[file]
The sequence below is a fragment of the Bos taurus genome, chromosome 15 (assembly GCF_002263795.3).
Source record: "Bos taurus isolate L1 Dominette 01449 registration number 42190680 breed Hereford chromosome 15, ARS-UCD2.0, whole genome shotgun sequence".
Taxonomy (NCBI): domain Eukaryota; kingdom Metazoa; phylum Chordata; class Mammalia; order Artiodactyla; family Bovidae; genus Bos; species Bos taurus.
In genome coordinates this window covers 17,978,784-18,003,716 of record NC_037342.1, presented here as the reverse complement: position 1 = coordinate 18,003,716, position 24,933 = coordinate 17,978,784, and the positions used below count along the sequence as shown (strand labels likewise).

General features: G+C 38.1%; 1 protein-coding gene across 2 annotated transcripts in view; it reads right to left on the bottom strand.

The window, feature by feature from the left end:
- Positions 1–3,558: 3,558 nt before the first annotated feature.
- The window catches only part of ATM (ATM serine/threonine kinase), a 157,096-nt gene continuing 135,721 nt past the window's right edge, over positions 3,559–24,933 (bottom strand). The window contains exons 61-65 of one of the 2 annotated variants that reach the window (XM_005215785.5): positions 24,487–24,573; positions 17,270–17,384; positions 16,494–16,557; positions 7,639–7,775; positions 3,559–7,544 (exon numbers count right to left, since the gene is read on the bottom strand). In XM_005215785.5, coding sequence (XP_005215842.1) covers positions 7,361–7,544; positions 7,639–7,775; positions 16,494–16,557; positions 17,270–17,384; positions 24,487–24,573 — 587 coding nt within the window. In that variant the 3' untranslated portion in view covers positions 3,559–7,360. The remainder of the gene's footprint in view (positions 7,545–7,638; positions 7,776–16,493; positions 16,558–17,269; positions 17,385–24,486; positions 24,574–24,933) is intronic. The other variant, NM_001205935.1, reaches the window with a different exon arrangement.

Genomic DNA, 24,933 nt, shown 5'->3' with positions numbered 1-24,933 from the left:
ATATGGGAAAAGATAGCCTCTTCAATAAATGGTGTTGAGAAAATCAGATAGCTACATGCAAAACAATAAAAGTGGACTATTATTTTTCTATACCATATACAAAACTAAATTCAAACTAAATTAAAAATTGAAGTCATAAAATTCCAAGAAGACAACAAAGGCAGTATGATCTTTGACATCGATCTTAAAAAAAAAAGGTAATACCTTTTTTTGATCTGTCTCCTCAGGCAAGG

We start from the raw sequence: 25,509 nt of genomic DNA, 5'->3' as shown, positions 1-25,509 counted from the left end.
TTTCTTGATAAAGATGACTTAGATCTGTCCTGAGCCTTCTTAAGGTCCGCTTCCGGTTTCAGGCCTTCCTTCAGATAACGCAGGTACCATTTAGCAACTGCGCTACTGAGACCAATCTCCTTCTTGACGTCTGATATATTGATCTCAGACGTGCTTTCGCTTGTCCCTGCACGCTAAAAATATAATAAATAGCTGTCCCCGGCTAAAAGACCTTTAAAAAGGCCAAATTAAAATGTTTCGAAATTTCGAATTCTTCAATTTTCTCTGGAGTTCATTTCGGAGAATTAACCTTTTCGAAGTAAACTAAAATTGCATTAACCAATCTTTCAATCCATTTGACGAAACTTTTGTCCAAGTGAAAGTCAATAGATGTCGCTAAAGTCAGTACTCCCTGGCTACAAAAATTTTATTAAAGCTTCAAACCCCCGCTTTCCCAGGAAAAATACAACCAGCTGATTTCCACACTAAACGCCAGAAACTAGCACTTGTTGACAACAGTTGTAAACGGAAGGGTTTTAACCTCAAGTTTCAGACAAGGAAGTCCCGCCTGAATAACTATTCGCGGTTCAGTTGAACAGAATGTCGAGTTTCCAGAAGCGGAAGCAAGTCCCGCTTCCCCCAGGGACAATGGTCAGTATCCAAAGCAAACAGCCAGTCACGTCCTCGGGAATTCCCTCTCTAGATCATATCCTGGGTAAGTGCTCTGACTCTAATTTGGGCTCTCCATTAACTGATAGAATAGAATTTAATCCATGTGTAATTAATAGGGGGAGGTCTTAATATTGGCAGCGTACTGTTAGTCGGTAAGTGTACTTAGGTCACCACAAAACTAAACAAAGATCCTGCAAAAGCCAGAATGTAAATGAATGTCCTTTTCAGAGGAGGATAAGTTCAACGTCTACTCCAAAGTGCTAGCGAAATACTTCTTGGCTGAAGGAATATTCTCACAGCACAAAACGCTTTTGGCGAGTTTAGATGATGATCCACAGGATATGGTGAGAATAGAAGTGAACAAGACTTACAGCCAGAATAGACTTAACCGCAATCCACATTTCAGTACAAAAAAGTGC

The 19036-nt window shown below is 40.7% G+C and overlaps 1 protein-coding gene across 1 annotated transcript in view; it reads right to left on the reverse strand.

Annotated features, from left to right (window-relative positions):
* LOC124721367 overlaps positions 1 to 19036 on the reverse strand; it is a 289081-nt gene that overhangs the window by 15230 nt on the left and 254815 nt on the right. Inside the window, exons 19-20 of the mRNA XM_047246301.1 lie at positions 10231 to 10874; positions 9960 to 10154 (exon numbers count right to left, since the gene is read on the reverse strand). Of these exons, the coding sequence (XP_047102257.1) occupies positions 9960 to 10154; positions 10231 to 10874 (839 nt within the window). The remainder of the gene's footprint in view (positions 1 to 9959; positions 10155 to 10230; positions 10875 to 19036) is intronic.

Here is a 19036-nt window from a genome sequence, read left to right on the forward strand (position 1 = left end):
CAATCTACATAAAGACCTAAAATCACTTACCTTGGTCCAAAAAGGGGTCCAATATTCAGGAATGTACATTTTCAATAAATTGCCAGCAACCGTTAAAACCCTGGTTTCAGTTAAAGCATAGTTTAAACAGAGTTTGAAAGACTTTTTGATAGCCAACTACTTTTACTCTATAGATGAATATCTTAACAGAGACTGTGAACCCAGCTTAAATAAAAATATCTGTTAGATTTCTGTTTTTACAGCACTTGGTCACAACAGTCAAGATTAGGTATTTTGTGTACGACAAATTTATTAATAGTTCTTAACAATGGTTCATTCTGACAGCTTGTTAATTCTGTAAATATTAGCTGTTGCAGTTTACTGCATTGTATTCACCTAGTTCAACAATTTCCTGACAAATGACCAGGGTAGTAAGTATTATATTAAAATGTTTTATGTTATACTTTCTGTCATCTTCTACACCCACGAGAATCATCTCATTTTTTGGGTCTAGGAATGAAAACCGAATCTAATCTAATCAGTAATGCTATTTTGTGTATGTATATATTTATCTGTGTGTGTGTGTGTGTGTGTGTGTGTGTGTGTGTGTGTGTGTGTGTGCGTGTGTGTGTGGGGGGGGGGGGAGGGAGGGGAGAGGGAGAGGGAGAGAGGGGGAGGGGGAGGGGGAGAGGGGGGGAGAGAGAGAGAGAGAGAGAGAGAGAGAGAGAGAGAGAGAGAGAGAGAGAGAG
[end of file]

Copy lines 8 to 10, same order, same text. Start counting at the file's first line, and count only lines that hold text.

- The window catches only part of ATM (ATM serine/threonine kinase), a 157,096-nt gene continuing 135,721 nt past the window's right edge, over positions 3,559–24,933 (bottom strand). The window contains exons 61-65 of one of the 2 annotated variants that reach the window (XM_005215785.5): positions 24,487–24,573; positions 17,270–17,384; positions 16,494–16,557; positions 7,639–7,775; positions 3,559–7,544 (exon numbers count right to left, since the gene is read on the bottom strand). In XM_005215785.5, coding sequence (XP_005215842.1) covers positions 7,361–7,544; positions 7,639–7,775; positions 16,494–16,557; positions 17,270–17,384; positions 24,487–24,573 — 587 coding nt within the window. In that variant the 3' untranslated portion in view covers positions 3,559–7,360. The remainder of the gene's footprint in view (positions 7,545–7,638; positions 7,776–16,493; positions 16,558–17,269; positions 17,385–24,486; positions 24,574–24,933) is intronic. The other variant, NM_001205935.1, reaches the window with a different exon arrangement.

Genomic DNA, 24,933 nt, shown 5'->3' with positions numbered 1-24,933 from the left:
ATATGGGAAAAGATAGCCTCTTCAATAAATGGTGTTGAGAAAATCAGATAGCTACATGCAAAACAATAAAAGTGGACTATTATTTTTCTATACCATATACAAAACTAAATTCAAACTAAATTAAAAATTGAAGTCATAAAATTCCAAGAAGACAACAAAGGCAGTATGATCTTTGACATCGATCTTAAAAAAAAAAGGTAATACCTTTTTTTGATCTGTCTCCTCAGGCAAGG